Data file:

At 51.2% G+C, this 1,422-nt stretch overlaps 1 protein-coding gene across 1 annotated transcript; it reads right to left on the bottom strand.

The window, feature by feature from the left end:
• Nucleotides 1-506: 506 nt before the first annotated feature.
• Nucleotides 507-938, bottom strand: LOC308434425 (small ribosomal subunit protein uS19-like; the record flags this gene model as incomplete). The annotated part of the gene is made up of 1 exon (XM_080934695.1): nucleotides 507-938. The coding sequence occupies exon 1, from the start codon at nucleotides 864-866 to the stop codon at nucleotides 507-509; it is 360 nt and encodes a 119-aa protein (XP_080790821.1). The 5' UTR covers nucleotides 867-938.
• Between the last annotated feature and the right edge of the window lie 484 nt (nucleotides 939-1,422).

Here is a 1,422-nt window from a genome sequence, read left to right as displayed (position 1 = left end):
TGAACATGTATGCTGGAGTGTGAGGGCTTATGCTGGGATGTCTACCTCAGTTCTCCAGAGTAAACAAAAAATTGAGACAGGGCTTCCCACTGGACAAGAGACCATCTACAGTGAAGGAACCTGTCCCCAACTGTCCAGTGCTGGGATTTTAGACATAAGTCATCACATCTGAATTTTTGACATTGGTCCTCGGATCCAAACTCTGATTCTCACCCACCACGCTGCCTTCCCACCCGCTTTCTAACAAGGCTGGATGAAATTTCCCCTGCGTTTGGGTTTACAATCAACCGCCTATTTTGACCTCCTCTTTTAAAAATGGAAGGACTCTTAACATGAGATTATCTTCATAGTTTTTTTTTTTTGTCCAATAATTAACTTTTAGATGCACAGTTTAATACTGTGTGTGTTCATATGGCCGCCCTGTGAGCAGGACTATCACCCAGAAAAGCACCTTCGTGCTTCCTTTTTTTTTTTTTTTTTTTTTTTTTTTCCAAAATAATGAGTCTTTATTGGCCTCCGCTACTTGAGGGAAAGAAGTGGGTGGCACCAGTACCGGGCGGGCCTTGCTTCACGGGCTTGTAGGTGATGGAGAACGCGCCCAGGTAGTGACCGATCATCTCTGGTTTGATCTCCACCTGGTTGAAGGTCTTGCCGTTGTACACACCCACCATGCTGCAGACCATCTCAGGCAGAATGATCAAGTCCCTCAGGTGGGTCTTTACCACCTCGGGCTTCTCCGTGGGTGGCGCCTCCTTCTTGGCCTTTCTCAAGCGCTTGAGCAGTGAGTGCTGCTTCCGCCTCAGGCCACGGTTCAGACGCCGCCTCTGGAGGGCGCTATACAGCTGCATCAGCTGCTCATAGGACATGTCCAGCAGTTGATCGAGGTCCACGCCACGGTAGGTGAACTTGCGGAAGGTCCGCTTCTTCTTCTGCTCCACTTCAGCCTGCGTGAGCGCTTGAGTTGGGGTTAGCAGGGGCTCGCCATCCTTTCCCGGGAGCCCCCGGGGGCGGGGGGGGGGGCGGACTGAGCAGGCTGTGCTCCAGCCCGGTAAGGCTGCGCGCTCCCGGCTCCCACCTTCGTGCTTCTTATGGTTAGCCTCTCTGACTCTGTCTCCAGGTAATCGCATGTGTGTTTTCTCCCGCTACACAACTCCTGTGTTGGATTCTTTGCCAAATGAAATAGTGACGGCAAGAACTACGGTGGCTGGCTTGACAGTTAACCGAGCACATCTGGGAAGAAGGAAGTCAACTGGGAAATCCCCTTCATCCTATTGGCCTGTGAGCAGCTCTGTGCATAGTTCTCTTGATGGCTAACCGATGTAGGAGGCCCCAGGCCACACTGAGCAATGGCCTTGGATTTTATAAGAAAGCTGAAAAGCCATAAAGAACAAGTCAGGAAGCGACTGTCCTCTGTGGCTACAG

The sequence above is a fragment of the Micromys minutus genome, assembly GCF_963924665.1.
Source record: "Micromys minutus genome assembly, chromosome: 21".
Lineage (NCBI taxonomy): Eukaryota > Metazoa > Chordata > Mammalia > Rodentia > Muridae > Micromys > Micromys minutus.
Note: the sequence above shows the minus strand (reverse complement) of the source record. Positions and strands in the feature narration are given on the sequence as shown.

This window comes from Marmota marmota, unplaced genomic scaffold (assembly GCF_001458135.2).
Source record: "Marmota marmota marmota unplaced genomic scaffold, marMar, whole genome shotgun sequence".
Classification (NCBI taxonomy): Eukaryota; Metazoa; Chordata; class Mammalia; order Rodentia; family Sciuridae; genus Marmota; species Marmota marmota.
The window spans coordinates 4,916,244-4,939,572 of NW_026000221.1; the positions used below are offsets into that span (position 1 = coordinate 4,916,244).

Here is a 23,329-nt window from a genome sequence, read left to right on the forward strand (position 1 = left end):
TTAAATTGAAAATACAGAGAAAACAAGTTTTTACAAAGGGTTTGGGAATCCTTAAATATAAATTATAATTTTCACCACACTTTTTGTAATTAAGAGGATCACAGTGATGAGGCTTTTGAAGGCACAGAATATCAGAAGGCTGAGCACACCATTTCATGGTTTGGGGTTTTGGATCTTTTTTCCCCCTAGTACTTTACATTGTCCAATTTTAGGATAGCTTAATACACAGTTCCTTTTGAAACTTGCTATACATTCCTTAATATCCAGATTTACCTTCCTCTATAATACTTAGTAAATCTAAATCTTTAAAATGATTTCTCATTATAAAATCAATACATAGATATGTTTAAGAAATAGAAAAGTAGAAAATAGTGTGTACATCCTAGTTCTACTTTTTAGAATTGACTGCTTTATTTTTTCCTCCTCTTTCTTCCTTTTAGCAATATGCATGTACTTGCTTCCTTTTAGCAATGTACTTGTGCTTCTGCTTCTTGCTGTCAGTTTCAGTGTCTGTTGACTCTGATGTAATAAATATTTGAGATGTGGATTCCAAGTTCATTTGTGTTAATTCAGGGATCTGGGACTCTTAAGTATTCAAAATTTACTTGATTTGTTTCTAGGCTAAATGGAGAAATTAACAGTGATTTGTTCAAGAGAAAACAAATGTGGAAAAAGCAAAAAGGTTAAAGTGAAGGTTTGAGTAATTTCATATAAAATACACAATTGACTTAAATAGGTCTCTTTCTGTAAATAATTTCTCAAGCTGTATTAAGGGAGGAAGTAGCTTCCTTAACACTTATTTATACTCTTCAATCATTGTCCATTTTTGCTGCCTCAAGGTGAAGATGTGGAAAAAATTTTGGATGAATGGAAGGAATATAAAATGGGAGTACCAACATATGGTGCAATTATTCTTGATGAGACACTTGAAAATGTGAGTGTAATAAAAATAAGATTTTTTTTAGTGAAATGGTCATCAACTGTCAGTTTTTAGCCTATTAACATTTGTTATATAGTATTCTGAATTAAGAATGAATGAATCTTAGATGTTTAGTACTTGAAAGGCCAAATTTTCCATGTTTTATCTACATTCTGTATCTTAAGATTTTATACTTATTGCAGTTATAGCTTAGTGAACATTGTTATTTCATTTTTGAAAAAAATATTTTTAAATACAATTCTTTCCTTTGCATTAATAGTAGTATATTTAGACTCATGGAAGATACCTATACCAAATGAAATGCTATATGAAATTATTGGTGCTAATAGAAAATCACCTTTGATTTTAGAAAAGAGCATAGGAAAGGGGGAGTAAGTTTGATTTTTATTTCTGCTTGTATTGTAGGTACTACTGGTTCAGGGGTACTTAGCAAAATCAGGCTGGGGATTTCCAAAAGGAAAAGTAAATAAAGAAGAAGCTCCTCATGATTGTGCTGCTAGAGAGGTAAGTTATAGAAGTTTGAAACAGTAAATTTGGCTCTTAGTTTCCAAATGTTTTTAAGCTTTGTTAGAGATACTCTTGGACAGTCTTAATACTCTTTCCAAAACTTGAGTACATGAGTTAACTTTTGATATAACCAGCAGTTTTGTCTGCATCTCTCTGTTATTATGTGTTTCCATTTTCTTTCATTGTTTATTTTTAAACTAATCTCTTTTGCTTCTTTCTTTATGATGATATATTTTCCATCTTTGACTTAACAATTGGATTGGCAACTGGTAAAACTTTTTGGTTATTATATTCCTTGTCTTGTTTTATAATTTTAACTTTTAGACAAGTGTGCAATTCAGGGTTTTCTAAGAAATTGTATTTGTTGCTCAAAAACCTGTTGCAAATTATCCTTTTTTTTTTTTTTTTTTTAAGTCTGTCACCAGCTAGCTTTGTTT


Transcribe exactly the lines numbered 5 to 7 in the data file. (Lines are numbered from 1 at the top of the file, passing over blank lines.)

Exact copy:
• Between the last annotated feature and the right edge of the window lie 484 nt (nucleotides 939-1,422).

Here is a 1,422-nt window from a genome sequence, read left to right as displayed (position 1 = left end):
TGAACATGTATGCTGGAGTGTGAGGGCTTATGCTGGGATGTCTACCTCAGTTCTCCAGAGTAAACAAAAAATTGAGACAGGGCTTCCCACTGGACAAGAGACCATCTACAGTGAAGGAACCTGTCCCCAACTGTCCAGTGCTGGGATTTTAGACATAAGTCATCACATCTGAATTTTTGACATTGGTCCTCGGATCCAAACTCTGATTCTCACCCACCACGCTGCCTTCCCACCCGCTTTCTAACAAGGCTGGATGAAATTTCCCCTGCGTTTGGGTTTACAATCAACCGCCTATTTTGACCTCCTCTTTTAAAAATGGAAGGACTCTTAACATGAGATTATCTTCATAGTTTTTTTTTTTTGTCCAATAATTAACTTTTAGATGCACAGTTTAATACTGTGTGTGTTCATATGGCCGCCCTGTGAGCAGGACTATCACCCAGAAAAGCACCTTCGTGCTTCCTTTTTTTTTTTTTTTTTTTTTTTTTTTCCAAAATAATGAGTCTTTATTGGCCTCCGCTACTTGAGGGAAAGAAGTGGGTGGCACCAGTACCGGGCGGGCCTTGCTTCACGGGCTTGTAGGTGATGGAGAACGCGCCCAGGTAGTGACCGATCATCTCTGGTTTGATCTCCACCTGGTTGAAGGTCTTGCCGTTGTACACACCCACCATGCTGCAGACCATCTCAGGCAGAATGATCAAGTCCCTCAGGTGGGTCTTTACCACCTCGGGCTTCTCCGTGGGTGGCGCCTCCTTCTTGGCCTTTCTCAAGCGCTTGAGCAGTGAGTGCTGCTTCCGCCTCAGGCCACGGTTCAGACGCCGCCTCTGGAGGGCGCTATACAGCTGCATCAGCTGCTCATAGGACATGTCCAGCAGTTGATCGAGGTCCACGCCACGGTAGGTGAACTTGCGGAAGGTCCGCTTCTTCTTCTGCTCCACTTCAGCCTGCGTGAGCGCTTGAGTTGGGGTTAGCAGGGGCTCGCCATCCTTTCCCGGGAGCCCCCGGGGGCGGGGGGGGGGGCGGACTGAGCAGGCTGTGCTCCAGCCCGGTAAGGCTGCGCGCTCCCGGCTCCCACCTTCGTGCTTCTTATGGTTAGCCTCTCTGACTCTGTCTCCAGGTAATCGCATGTGTGTTTTCTCCCGCTACACAACTCCTGTGTTGGATTCTTTGCCAAATGAAATAGTGACGGCAAGAACTACGGTGGCTGGCTTGACAGTTAACCGAGCACATCTGGGAAGAAGGAAGTCAACTGGGAAATCCCCTTCATCCTATTGGCCTGTGAGCAGCTCTGTGCATAGTTCTCTTGATGGCTAACCGATGTAGGAGGCCCCAGGCCACACTGAGCAATGGCCTTGGATTTTATAAGAAAGCTGAAAAGCCATAAAGAACAAGTCAGGAAGCGACTGTCCTCTGTGGCTACAG